• Alert employees to any changes of situation or direction, as soon as possible. Advance notice of changes helps everyone, particularly those with neurodiverse experience, to make any necessary adjustments and feel fully prepared.

  • Note that neurodiverse employees within your team may not be aware as to how their ability to perform certain tasks may be impacted by their neuro-processing. Schedule regular check-ins with your team members to ensure there is a chance to discuss any concerns or extra support needed.

Neurodiverse teams cannot, of course, be formed without a recruitment process that gives neurodivergent applicants a fair and equal chance of securing a job position. Next, let’s explore how to ensure your hiring process is encouraging neuro-inclusivity.

How To Recruit For Neurodiversity

Neurodivergent team

Neurodiverse individuals can find themselves at a disadvantage during the recruitment process, leading to higher levels of un- and under-employment amongst the neurodivergent. Due to this, it is important that HR departments and recruitment teams consider how to make their processes equitable and accessible for those who process information and situations differently.

Recruitment for neurodiversity needs to be an active consideration, with the necessary flexibility in place to allow neurodiverse individuals to convey their talent.

You can improve your recruitment process, so it does not disadvantage the neurodiverse by:

  • Ensuring all recruitment materials, such as job descriptions, are written in a clear and concise manner – avoiding all unnecessary jargon.

  • Clearly displaying which skills are required for application and which competencies are desirable but not essential. Keeping expectations clear can help to avoid deterring neurodiverse applicants.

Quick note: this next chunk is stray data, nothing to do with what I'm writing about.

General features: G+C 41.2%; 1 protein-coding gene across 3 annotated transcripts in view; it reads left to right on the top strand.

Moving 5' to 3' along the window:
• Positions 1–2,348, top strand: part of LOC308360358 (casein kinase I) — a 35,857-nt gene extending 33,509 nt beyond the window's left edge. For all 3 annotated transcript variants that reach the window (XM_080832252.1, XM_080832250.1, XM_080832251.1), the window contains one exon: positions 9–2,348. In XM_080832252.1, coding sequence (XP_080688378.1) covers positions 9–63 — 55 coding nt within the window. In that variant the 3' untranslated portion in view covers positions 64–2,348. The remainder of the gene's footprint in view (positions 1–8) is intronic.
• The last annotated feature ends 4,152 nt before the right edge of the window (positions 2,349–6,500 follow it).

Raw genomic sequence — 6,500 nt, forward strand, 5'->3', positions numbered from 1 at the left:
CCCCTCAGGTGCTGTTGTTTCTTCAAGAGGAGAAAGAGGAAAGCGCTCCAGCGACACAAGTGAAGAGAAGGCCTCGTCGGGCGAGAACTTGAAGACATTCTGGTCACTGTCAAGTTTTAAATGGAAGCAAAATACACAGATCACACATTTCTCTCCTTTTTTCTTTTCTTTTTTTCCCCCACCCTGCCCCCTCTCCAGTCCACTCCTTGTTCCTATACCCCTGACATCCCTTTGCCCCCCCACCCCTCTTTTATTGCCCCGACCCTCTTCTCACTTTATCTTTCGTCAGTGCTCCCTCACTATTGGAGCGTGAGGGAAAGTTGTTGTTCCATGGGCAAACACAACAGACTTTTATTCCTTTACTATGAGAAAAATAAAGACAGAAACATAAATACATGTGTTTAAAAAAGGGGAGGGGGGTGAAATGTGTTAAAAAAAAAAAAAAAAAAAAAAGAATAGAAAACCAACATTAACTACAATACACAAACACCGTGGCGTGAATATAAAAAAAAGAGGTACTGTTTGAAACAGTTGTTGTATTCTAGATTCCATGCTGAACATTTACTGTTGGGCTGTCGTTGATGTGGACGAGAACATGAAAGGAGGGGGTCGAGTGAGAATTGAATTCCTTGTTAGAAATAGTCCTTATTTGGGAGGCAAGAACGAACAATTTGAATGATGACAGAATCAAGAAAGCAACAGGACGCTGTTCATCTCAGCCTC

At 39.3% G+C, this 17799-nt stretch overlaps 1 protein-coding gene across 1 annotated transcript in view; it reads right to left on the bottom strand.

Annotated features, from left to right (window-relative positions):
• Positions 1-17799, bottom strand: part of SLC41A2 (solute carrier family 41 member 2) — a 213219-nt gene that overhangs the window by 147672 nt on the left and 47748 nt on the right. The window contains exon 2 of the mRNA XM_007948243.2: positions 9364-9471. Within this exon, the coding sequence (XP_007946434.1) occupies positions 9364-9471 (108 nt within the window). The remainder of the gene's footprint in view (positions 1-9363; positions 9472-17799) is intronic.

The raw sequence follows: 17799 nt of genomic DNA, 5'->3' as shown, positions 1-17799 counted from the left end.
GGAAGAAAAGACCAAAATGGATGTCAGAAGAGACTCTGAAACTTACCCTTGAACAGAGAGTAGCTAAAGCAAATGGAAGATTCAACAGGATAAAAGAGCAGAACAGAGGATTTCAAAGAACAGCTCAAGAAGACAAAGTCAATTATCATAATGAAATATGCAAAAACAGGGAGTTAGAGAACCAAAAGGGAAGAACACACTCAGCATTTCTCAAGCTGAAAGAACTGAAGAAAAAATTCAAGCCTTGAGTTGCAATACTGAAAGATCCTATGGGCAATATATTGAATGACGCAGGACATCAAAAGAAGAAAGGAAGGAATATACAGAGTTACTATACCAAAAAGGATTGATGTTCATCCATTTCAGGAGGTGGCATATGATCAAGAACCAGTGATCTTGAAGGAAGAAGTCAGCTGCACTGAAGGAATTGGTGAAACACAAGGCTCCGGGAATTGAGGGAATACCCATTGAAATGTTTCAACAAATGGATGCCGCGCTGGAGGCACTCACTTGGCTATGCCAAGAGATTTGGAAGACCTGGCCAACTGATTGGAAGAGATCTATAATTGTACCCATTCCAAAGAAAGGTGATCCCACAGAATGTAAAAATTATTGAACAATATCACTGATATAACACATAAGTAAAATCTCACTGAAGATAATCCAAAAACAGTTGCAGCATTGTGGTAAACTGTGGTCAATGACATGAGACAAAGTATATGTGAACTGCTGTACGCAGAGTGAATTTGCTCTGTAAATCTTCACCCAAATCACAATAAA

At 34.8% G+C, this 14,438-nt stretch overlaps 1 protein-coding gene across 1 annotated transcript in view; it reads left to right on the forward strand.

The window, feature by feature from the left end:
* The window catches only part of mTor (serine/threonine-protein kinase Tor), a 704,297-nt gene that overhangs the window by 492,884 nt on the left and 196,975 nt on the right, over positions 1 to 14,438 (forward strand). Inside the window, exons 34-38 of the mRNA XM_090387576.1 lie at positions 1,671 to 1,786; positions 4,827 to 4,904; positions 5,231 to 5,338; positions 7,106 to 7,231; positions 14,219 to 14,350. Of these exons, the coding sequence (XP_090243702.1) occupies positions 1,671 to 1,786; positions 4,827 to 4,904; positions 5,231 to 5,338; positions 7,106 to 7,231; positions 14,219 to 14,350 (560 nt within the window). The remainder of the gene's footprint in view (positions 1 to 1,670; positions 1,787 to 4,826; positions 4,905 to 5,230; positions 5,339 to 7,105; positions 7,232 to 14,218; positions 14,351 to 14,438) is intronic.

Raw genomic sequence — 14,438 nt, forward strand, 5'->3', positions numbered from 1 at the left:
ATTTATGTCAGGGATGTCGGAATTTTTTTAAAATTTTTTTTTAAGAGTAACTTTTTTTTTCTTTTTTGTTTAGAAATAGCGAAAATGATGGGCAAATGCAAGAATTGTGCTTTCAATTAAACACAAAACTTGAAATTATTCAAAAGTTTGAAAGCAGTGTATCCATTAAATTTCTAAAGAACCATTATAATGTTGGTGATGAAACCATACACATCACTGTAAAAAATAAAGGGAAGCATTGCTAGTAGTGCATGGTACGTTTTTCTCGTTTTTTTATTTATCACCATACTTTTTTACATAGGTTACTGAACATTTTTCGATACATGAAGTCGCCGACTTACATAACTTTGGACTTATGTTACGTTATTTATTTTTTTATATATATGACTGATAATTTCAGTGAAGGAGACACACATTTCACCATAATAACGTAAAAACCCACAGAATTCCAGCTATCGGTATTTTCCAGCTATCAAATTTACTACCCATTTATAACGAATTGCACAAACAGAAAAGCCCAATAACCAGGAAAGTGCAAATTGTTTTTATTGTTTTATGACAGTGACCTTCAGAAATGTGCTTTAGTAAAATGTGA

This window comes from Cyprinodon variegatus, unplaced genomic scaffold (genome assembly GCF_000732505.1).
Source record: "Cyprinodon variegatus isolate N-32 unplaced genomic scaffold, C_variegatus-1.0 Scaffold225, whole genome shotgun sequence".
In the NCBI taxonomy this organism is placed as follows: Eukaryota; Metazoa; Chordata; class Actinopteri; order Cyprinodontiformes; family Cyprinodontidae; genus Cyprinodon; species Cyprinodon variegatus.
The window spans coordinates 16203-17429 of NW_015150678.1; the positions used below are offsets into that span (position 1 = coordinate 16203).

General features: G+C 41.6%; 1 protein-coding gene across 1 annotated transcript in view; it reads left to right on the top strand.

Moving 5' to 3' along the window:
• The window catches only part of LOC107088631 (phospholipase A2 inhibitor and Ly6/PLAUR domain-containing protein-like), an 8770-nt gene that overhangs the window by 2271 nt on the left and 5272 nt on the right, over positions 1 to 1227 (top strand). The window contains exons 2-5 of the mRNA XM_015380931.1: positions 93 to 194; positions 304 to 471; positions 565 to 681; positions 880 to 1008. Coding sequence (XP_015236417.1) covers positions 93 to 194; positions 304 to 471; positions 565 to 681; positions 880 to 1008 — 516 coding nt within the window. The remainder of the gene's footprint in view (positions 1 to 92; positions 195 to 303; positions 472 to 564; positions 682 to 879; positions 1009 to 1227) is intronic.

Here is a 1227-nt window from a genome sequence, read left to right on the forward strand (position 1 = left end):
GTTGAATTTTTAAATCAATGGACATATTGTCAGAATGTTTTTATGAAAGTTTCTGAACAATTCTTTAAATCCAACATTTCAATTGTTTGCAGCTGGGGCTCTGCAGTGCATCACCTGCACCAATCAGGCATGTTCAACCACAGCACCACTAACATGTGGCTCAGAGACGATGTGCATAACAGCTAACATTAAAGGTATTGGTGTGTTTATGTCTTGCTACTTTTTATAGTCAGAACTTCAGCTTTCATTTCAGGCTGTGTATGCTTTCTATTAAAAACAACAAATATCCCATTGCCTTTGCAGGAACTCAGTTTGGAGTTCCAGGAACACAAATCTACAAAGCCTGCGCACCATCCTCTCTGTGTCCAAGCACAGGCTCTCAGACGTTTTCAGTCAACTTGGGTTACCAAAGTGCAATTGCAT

• Maintaining the option of video interviews within your recruitment process post the Covid-19 pandemic, so individuals can choose their setting and feel comfortable to display their best. Face-to-face interviews may have become conventional, but they are largely a test of social competence and ability to recall information under pressure. If these are not crucial skills for the job role in question, consider allowing an alternative approach.

  • Recognising that a neurodiverse applicant may be uncomfortable with social norms – such as eye contact - and therefore act in less conventional ways when faced with an intense interview situation.

  • Keep in mind that some neurodiverse individuals may be overly honest about their thoughts, opinions and weaknesses. This level of transparency shouldn’t create a disadvantage during selection.

  • Not putting too much emphasis on all-round generic competences, as this can disadvantage neurodiverse applicants. These applicants likely have highly specialised skills that could be harnessed with a different approach.

  • Make allowances for the fact that neurodivergent candidates may lack confidence within hiring processes due to negative experiences in the past. Do not dismiss applicants based on their level of self-assurance, seek instead to bolster confidence and create an environment in which individuals can demonstrate the talent needed for the role.